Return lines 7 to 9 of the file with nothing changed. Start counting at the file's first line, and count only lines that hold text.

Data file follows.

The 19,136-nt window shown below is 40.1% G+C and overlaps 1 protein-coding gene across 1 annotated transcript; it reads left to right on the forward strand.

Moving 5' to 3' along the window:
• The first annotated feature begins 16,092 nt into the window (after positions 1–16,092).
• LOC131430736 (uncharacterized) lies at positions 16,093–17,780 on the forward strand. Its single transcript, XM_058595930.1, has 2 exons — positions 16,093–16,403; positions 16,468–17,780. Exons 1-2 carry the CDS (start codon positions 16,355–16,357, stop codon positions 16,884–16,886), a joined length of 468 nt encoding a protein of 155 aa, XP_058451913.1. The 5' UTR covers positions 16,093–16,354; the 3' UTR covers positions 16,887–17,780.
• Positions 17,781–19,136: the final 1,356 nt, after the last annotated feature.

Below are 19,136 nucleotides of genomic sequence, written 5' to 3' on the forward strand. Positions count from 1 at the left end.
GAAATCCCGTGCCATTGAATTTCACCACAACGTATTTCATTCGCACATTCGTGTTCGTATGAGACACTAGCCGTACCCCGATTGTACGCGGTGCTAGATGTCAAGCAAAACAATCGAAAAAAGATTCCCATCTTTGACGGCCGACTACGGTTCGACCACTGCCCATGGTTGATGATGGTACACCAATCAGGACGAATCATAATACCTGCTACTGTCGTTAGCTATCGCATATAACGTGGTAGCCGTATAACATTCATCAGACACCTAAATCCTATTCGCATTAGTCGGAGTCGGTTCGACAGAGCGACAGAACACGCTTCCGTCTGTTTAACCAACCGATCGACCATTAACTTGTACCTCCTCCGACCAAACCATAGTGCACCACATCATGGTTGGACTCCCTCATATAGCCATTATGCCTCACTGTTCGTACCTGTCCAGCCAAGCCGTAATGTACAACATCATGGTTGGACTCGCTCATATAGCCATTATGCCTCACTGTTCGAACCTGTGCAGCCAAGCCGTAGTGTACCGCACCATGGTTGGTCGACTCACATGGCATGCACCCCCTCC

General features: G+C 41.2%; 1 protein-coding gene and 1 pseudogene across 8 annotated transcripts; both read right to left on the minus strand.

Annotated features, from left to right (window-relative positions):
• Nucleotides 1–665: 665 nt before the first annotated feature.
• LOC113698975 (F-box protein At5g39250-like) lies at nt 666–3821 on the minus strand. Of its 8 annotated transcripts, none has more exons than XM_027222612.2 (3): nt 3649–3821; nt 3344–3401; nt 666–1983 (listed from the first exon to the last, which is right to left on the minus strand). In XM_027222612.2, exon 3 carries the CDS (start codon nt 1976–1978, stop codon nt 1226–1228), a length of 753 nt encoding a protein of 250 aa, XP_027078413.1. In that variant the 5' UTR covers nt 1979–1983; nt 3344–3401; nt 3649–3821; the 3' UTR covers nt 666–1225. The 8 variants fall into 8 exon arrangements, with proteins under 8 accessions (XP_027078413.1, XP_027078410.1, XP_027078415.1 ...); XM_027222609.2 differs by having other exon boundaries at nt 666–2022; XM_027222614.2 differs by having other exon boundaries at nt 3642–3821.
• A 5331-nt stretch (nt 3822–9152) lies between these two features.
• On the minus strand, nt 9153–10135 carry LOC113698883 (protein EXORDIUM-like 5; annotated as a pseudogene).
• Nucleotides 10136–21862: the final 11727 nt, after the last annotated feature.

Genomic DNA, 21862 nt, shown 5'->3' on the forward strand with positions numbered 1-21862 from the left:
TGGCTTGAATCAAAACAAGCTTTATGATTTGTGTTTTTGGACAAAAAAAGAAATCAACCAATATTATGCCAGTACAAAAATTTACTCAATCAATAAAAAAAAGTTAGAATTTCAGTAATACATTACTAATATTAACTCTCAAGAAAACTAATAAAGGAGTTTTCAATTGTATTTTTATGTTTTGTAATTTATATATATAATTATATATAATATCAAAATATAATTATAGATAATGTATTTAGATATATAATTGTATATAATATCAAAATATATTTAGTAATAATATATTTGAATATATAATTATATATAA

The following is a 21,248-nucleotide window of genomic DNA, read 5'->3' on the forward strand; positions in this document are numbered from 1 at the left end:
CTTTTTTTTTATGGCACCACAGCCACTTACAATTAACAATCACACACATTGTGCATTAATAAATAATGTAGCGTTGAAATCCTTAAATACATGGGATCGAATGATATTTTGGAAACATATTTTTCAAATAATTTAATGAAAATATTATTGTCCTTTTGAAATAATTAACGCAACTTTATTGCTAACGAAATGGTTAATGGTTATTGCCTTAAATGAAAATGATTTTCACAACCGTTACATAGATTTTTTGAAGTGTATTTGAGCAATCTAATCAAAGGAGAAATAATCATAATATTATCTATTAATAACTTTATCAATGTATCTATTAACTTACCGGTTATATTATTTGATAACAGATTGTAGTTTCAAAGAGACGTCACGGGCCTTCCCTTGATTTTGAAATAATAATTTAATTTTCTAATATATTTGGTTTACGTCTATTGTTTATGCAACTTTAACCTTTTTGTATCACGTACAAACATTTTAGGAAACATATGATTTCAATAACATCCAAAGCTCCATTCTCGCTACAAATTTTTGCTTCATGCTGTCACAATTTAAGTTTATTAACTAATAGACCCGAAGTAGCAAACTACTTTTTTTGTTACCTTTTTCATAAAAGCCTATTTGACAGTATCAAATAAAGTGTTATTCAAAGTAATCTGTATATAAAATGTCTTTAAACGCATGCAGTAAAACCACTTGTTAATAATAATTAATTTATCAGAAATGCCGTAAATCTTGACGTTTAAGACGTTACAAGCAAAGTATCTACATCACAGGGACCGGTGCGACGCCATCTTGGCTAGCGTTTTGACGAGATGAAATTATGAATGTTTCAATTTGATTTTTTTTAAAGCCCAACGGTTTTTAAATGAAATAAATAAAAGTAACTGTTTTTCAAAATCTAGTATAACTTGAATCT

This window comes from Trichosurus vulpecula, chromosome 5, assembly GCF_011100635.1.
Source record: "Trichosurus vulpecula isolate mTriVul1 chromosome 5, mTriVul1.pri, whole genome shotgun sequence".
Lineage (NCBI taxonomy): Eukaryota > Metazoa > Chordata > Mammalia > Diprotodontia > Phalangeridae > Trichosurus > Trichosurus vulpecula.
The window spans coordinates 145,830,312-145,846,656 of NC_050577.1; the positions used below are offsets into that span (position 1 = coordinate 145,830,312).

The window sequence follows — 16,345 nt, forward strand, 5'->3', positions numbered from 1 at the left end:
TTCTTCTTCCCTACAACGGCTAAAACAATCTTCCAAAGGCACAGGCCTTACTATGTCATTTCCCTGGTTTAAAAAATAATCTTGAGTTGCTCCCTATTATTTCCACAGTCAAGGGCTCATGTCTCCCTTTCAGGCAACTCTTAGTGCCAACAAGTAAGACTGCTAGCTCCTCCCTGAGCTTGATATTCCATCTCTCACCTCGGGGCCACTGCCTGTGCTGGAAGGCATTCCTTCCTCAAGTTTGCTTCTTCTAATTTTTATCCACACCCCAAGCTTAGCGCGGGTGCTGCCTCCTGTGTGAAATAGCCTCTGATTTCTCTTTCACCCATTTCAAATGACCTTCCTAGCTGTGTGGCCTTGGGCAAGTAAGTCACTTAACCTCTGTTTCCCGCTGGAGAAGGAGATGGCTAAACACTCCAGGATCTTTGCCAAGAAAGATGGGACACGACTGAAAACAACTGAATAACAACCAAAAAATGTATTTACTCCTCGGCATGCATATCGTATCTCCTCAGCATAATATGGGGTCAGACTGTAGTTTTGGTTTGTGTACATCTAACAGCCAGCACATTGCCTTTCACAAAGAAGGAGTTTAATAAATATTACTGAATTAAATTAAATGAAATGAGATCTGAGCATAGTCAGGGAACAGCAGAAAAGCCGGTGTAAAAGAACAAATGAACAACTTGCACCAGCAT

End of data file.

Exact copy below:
GAAATCCCGTGCCATTGAATTTCACCACAACGTATTTCATTCGCACATTCGTGTTCGTATGAGACACTAGCCGTACCCCGATTGTACGCGGTGCTAGATGTCAAGCAAAACAATCGAAAAAAGATTCCCATCTTTGACGGCCGACTACGGTTCGACCACTGCCCATGGTTGATGATGGTACACCAATCAGGACGAATCATAATACCTGCTACTGTCGTTAGCTATCGCATATAACGTGGTAGCCGTATAACATTCATCAGACACCTAAATCCTATTCGCATTAGTCGGAGTCGGTTCGACAGAGCGACAGAACACGCTTCCGTCTGTTTAACCAACCGATCGACCATTAACTTGTACCTCCTCCGACCAAACCATAGTGCACCACATCATGGTTGGACTCCCTCATATAGCCATTATGCCTCACTGTTCGTACCTGTCCAGCCAAGCCGTAATGTACAACATCATGGTTGGACTCGCTCATATAGCCATTATGCCTCACTGTTCGAACCTGTGCAGCCAAGCCGTAGTGTACCGCACCATGGTTGGTCGACTCACATGGCATGCACCCCCTCC

General features: G+C 41.2%; 1 protein-coding gene and 1 pseudogene across 8 annotated transcripts; both read right to left on the minus strand.

Annotated features, from left to right (window-relative positions):